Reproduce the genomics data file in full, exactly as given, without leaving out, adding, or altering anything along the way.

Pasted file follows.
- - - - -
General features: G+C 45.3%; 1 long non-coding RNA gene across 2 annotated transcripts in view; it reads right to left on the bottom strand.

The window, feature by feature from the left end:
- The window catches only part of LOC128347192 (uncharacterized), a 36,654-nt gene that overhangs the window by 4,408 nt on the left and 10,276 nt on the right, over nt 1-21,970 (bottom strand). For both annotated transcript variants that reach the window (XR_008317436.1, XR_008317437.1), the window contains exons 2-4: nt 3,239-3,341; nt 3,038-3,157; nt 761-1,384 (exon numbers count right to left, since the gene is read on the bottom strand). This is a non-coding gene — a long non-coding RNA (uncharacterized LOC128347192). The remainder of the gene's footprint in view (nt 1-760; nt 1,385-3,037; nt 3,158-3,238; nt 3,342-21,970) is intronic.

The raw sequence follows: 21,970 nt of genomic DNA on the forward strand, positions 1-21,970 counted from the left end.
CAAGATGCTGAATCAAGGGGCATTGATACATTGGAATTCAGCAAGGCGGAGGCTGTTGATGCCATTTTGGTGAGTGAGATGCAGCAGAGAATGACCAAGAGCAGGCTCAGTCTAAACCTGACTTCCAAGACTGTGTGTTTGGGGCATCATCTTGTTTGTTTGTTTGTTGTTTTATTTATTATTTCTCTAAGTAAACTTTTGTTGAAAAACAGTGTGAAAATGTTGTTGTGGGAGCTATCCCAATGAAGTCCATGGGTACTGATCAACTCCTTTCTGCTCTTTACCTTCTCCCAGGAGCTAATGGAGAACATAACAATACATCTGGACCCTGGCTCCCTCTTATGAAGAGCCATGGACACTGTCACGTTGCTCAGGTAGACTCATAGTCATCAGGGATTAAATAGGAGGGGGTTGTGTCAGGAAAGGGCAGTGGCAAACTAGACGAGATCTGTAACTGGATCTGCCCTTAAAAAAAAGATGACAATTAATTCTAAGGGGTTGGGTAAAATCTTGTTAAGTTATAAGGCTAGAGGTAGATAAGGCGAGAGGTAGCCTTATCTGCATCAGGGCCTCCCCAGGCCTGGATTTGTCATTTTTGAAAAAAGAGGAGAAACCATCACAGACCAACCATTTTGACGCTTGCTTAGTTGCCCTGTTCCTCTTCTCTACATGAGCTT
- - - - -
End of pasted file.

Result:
General features: G+C 45.3%; 1 long non-coding RNA gene across 2 annotated transcripts in view; it reads right to left on the bottom strand.

The window, feature by feature from the left end:
- The window catches only part of LOC128347192 (uncharacterized), a 36,654-nt gene that overhangs the window by 4,408 nt on the left and 10,276 nt on the right, over nt 1-21,970 (bottom strand). For both annotated transcript variants that reach the window (XR_008317436.1, XR_008317437.1), the window contains exons 2-4: nt 3,239-3,341; nt 3,038-3,157; nt 761-1,384 (exon numbers count right to left, since the gene is read on the bottom strand). This is a non-coding gene — a long non-coding RNA (uncharacterized LOC128347192). The remainder of the gene's footprint in view (nt 1-760; nt 1,385-3,037; nt 3,158-3,238; nt 3,342-21,970) is intronic.

The raw sequence follows: 21,970 nt of genomic DNA on the forward strand, positions 1-21,970 counted from the left end.
CAAGATGCTGAATCAAGGGGCATTGATACATTGGAATTCAGCAAGGCGGAGGCTGTTGATGCCATTTTGGTGAGTGAGATGCAGCAGAGAATGACCAAGAGCAGGCTCAGTCTAAACCTGACTTCCAAGACTGTGTGTTTGGGGCATCATCTTGTTTGTTTGTTTGTTGTTTTATTTATTATTTCTCTAAGTAAACTTTTGTTGAAAAACAGTGTGAAAATGTTGTTGTGGGAGCTATCCCAATGAAGTCCATGGGTACTGATCAACTCCTTTCTGCTCTTTACCTTCTCCCAGGAGCTAATGGAGAACATAACAATACATCTGGACCCTGGCTCCCTCTTATGAAGAGCCATGGACACTGTCACGTTGCTCAGGTAGACTCATAGTCATCAGGGATTAAATAGGAGGGGGTTGTGTCAGGAAAGGGCAGTGGCAAACTAGACGAGATCTGTAACTGGATCTGCCCTTAAAAAAAAGATGACAATTAATTCTAAGGGGTTGGGTAAAATCTTGTTAAGTTATAAGGCTAGAGGTAGATAAGGCGAGAGGTAGCCTTATCTGCATCAGGGCCTCCCCAGGCCTGGATTTGTCATTTTTGAAAAAAGAGGAGAAACCATCACAGACCAACCATTTTGACGCTTGCTTAGTTGCCCTGTTCCTCTTCTCTACATGAGCTT